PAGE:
Recalling the 2000, race, Sundstrom says he broke away from the class only to find the green hull of Bishop's Gold Digger in his wake on the final approach to Bermuda. "It was a tacking duel for the last six hours. We finished five minutes ahead and the first four boats were 20 minutes apart. It doesn't get any better than
Lennie Sitar of Holmdel, NJ is one of the class veterans, owning his boat Vamp for 12 years and racing every Bermuda Race in that time, claiming a third and fourth place. Altogether he has sailed to Bermuda ten times.
"It's a lot of fun. The boats are so well matched and speeds are so similar," Sitar says. "The last two times, there has been mandatory position reporting, and after plotting the positions on the chart you can cover all the J/44s with a quarter. That represents a total of about 15 miles."
Bob Scribner, Charleston, SC, skipper of Resolute, starting on his third Bermuda Race, agrees. "Everything is pretty much leveled-up, so it comes down to how good can you navigate, how good can you sail, how good is your crew work? For me, that makes it a lot more interesting. I'm not a big fan of handicap racing."
After the finish two years ago, Scribner overheard a conversation in the bar at the Royal Bermuda Yacht Club. "There were four other guys, boat owners, saying: 'Those J/44s are like gnats, all around, all the time. You can't get rid of them. They're so fast and they're all good sailors.' It kinda made me feel pretty good!"
Six members of the Glenn family headed up by co-skippers Anne and Larry Glen from Locust Valley, NY, will form half of the 12-man crew of Runaway on its third Bermuda Race. For Glen it is his 12th Bermuda Race.
"These are best middle-ground boats of all. They are great cruiser/racers and great racing boats. It's fun. There is a great gang of people in the class," Glenn says. "In one-design racing you know where you are in relation to other boats in the class, and you can see much more clearly how you improve or don't improve against others. It's much more intense and much more challenging than handicap racing. You sharpen your skills so much better."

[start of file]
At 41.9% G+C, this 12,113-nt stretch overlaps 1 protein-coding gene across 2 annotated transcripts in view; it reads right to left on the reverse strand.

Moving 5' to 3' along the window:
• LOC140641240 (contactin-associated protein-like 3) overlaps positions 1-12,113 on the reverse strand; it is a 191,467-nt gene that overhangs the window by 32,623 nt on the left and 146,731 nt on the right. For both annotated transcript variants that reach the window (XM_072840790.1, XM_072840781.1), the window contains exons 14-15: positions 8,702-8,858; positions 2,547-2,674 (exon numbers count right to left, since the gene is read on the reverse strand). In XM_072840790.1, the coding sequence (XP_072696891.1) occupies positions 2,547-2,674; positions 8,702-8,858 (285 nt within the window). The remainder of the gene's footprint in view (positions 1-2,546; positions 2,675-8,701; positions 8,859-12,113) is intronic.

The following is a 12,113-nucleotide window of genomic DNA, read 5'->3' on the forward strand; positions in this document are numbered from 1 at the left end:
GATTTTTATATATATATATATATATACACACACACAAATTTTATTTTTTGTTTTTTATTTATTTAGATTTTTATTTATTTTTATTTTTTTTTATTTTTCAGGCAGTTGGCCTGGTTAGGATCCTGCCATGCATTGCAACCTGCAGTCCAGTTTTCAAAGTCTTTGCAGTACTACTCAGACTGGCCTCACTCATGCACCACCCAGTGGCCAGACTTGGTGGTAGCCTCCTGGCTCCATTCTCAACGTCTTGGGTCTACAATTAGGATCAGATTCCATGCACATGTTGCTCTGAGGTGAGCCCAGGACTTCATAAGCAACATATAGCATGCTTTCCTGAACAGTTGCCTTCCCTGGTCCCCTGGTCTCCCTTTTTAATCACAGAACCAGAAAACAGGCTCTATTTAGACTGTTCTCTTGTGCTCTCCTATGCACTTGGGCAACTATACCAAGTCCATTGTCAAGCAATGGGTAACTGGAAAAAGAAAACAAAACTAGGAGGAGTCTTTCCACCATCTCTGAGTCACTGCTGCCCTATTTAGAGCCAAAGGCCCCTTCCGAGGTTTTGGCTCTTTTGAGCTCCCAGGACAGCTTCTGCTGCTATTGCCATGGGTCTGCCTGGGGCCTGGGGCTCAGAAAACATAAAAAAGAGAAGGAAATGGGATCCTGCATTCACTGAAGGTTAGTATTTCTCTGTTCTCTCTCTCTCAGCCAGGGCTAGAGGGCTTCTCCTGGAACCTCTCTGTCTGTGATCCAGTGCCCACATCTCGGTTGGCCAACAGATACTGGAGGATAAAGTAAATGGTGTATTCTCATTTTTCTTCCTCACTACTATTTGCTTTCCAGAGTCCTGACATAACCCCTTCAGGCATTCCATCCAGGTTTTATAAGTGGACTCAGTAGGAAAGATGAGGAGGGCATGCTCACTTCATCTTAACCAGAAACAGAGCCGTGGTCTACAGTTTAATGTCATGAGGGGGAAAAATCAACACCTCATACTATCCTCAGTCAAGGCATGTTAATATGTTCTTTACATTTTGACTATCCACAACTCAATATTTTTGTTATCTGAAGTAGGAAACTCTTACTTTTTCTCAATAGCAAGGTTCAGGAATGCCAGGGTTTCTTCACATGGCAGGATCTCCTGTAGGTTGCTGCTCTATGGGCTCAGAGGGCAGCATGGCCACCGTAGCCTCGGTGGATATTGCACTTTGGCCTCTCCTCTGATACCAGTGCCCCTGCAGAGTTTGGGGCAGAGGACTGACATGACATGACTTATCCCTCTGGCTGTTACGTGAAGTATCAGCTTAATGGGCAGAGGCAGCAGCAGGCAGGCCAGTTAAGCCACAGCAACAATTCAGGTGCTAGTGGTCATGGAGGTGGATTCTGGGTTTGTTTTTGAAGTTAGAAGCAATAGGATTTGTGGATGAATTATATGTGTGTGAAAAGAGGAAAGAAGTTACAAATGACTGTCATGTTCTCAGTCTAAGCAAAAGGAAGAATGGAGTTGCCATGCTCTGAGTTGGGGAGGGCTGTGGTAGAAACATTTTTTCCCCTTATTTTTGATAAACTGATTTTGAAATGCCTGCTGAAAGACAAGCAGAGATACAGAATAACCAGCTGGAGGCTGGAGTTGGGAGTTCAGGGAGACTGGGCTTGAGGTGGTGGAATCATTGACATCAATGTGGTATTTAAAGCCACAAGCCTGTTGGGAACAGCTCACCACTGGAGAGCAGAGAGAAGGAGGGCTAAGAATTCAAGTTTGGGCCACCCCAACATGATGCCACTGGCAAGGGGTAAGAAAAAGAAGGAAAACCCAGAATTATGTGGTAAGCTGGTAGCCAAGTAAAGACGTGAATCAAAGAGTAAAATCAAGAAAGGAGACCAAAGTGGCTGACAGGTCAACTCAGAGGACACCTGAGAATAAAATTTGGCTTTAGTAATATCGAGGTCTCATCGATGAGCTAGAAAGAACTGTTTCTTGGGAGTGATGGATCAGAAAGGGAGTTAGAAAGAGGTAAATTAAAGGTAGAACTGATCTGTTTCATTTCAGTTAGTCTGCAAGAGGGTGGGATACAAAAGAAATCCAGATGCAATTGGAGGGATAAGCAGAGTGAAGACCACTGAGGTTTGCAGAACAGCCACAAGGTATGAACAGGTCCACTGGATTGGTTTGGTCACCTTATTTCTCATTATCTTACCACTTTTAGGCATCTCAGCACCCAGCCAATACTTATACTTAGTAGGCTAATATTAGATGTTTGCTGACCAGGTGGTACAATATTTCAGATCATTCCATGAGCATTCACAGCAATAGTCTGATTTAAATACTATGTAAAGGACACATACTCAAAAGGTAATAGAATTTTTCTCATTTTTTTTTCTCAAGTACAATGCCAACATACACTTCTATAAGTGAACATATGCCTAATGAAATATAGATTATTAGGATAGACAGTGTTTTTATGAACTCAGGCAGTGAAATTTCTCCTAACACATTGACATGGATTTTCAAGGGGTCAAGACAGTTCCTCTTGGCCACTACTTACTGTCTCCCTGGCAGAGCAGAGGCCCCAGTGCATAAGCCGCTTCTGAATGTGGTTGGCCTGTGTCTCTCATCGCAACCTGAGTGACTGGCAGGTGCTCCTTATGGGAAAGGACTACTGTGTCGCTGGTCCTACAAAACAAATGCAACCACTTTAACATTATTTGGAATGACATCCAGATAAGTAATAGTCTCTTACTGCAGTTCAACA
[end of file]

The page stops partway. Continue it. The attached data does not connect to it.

Scott Dinhofer of Chappaqua, NY and his crew are the current North American champions. He has owned Brown Eyed Girl for three seasons and this is his first race to Bermuda. He and his crew moved up to the J/44 after campaigning in another class.
"It has been a joy," Dinhofer says. "If you set up the boat right, you are fast. In three seasons and in every race but one, we have finished in the money. I bought this boat with Bermuda specifically in mind. With this boat, I can do excellent round-the-buoys racing, and I can take it offshore. The fact that this is the only
one-design class going to Bermuda is a nice bonus."
J/Boat ownership has been a natural progression for Norman Schulman, of New York, NY, skipper of Charlie V. "I had a J/24, a J/30, a J/35," he recalls. "A J/44 was a natural evolution. I always had a fantasy that I would one day own one. When I saw that that the class had a nice, controlled sailing program that was
amateur run, with boats using identical sails, it became a very attractive and affordable program."